It is not safe to drink water from a waterfall due to bacteria, viruses, sewage, and parasites that will make you sick. You can filter the water and then drink it.
Water from a waterfall has all the contaminants of a stream or lake. You can not tell if it is clean from looking at it. Outdoor water sources commonly contain diseases like Giardia, Cryptosporidium, and Shigella. A fast moving water source has the same bad stuff of a lake.
If you know that the waterfall is spring fed then it may be safe.
Here is a picture of bacteria in water:
A waterfall is a mass of water cascade falling from a high inclination. This is formed when a stream of water or a river flows over the said steep incline. Also, you may experience a waterfall in an ice region when a section of the ice melts and falls over the existing ice shelf.
Soil erosion plays a big role in how waterfalls are made. The waterfalls themselves greatly influence erosion as well.
In most cases, waterfalls start as small water streams arising from soft to hard rocks. The process may be both vertical and lateral. The process entails the erosion of the soft rocks creating a path for the waterfall.
There is an imaginary line that allows parallel rivers to pass through as they fall downwards, called a fall line. Looking at waterfalls, geologists and geologists are able to identify the rock structure of a given area as well as the fall line of the place.
Streams carry sediment with them as they flow. For instance, it may carry with it pebbles, boulders or even microscopic silt. If the stream beds are soft, such as those made of limestone or sandstone, they may be eroded by the sediment. With time, the stream passage becomes so deep and only stops eroding in the presence of a hard stone, like granite. This eventually results in waterfalls with the hard stone acting as the cliff.
The strength and speed of a stream become higher as it gets to a waterfall, enhancing the erosion levels. The water intensity at the upper stream may lead to the flattening of the rocks due to erosion. The water, together with residue, may fall off the waterfall leading to erosion at the plunge pool.
Because of the erosion at the water base, receding may be experienced. A “rock shelter” may then appear behind the waterfall, which is a structure that appears like a cave formed as a result of continuous wearing off.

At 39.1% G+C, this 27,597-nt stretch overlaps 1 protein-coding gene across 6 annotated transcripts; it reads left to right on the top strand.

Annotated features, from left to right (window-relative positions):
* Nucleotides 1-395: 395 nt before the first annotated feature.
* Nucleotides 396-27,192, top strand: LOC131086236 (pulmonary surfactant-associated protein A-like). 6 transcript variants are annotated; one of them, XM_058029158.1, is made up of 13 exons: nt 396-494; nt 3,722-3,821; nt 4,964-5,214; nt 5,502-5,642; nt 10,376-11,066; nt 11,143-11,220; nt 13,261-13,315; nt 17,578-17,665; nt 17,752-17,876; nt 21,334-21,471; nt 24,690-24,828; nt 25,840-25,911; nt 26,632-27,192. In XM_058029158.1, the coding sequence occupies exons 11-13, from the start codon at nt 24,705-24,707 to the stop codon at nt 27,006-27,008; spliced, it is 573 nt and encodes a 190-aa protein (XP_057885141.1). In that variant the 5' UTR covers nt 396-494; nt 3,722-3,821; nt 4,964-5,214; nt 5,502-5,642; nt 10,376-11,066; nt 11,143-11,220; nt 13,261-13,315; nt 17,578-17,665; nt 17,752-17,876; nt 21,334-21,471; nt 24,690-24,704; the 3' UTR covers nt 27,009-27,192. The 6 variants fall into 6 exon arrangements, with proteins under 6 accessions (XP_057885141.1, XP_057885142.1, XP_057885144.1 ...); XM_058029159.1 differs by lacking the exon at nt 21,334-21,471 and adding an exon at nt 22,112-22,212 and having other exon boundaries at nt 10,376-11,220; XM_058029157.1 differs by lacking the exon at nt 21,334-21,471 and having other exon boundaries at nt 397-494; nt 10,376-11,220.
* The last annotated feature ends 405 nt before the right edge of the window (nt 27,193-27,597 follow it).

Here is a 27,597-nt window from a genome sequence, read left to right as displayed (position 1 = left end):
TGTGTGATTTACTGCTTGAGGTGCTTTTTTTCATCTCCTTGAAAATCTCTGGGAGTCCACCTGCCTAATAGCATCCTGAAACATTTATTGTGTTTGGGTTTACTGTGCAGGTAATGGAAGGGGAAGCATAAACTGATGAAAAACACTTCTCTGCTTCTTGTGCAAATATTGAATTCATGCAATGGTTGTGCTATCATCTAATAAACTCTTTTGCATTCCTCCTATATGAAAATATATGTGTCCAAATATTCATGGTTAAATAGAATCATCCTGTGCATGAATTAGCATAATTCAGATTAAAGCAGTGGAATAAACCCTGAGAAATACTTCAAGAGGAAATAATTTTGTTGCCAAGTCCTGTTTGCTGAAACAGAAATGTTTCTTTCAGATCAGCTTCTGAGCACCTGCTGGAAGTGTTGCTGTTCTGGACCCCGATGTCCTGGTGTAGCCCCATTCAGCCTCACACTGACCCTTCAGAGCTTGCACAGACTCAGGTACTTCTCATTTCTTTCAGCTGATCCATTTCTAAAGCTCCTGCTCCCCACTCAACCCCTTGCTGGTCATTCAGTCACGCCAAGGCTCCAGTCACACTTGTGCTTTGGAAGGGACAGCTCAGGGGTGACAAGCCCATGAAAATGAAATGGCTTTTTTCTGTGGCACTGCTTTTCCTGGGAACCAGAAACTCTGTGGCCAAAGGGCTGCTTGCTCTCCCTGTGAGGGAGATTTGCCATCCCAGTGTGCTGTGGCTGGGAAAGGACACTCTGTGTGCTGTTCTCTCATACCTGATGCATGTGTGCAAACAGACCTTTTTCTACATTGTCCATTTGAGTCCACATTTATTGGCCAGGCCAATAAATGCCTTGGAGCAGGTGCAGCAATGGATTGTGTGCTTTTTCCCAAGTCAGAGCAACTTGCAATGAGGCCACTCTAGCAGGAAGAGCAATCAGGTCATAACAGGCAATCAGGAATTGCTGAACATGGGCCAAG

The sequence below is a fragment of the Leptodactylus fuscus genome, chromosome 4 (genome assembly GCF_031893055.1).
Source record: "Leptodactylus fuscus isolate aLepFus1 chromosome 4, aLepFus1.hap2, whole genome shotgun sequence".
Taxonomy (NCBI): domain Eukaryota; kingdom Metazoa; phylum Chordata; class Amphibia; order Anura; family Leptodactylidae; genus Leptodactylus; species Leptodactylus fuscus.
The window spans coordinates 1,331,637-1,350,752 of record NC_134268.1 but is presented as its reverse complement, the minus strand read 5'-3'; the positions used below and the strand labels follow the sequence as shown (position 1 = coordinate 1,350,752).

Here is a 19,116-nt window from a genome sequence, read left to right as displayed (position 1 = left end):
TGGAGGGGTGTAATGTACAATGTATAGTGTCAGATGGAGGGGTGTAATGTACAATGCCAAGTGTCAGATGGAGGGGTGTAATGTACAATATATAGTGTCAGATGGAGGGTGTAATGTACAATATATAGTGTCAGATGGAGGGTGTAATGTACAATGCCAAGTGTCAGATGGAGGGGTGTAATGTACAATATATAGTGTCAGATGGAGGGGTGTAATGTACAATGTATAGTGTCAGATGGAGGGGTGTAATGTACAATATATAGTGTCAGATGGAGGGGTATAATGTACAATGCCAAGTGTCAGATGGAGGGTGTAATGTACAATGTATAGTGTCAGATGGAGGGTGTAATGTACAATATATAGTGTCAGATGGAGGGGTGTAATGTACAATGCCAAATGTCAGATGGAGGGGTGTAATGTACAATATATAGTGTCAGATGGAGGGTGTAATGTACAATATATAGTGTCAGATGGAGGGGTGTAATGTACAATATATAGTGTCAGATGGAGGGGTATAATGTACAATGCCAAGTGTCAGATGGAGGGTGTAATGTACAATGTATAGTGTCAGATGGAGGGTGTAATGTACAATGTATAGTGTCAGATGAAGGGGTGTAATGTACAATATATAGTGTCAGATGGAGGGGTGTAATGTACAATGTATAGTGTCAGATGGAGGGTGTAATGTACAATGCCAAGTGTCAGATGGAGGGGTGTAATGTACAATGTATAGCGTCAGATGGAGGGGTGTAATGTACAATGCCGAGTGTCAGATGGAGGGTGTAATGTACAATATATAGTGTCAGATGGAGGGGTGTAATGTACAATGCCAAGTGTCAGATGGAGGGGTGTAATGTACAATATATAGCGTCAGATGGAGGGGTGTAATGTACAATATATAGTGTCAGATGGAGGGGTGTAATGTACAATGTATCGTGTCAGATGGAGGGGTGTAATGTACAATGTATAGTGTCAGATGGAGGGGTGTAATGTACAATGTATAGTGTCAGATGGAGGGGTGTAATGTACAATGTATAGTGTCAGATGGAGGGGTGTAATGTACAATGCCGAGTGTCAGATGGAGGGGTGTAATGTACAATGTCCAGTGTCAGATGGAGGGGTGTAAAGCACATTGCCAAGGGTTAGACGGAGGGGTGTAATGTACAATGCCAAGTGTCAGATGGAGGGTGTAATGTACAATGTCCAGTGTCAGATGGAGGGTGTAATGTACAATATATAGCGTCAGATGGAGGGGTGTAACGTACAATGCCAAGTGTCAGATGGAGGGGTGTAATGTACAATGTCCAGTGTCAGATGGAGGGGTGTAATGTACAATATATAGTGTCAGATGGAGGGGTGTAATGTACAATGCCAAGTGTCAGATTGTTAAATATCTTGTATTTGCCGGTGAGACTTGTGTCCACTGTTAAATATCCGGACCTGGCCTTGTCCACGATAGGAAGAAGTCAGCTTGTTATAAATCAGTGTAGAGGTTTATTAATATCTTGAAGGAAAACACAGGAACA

Other Ways of Waterfall Formation
There are other ways through which a waterfall may occur apart from erosion. The earth may crack, leading to waterfall formation. It may also occur as a result of a glacier melting, earthquake, volcano or landslide.
How is Waterfalls Classified
There is no specific way through which waterfalls are classified. There are some scientists that classify them according to the amount of water they hold. Some classify them on the basis of their width. For instance, the Khone Phapheng Falls is known to be among the widest falls found on the Mekong River. Waterfalls can also be classified by their heights.
Types of Waterfalls
1. Block waterfall: Falls from a wide stream. An example includes Niagara Falls in the United States.
2. Cataract Waterfall: Known to be a dangerous type. The waterfalls at the Iguazu River are an example as they are wild as they wide.
3. Cascade Waterfall: Characterized by going over several rock steps. The Monkey is an example of this, and children could play in it as it is safe enough.
4. Fan Waterfalls: Named this because of their shape as the water goes down in a horizontal manner. An example is the Virgin falls.
5. Chute Waterfalls: This is a type of cataract with an extremely narrow passage making the water pass through high pressure.
6. Horsetail waterfalls: This type holds onto the underlying Hard Rock below them. An example is the Richenbach falls that formed on the Richenbach stream, Switzerland.
7. Frozen Waterfalls: They are frozen for the longest time of the year. The Fang located in Vail is one of them.
8. Punch Bowl Waterfalls: Have wide pools. An example is Wailua Falls in Hawaii.
9. Multi-Step waterfalls: This is a range of waterfalls connected. However, each comes with its own plunge pool. “Falling Lakes” in Croatia is an example.
10. Plunge Waterfalls: Do not hold contact with the underlying bedrock. An example is Hannoki falls in Japan.
Waterfalls are not safe to drink from without filtering or boiling.